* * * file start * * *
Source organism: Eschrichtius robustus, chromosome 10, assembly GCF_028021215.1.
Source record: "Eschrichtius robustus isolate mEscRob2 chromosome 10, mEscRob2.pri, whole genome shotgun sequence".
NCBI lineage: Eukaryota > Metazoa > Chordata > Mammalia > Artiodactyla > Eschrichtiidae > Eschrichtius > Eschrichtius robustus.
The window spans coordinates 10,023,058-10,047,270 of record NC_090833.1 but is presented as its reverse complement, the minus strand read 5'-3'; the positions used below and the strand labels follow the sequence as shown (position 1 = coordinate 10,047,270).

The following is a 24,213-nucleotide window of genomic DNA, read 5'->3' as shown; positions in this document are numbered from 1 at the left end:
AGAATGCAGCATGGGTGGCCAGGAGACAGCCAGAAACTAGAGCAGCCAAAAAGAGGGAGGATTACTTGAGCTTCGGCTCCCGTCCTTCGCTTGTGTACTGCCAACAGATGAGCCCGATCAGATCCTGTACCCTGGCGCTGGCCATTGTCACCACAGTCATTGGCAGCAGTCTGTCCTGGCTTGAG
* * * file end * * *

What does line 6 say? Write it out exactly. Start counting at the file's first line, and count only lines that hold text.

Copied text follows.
AGAATGCAGCATGGGTGGCCAGGAGACAGCCAGAAACTAGAGCAGCCAAAAAGAGGGAGGATTACTTGAGCTTCGGCTCCCGTCCTTCGCTTGTGTACTGCCAACAGATGAGCCCGATCAGATCCTGTACCCTGGCGCTGGCCATTGTCACCACAGTCATTGGCAGCAGTCTGTCCTGGCTTGAG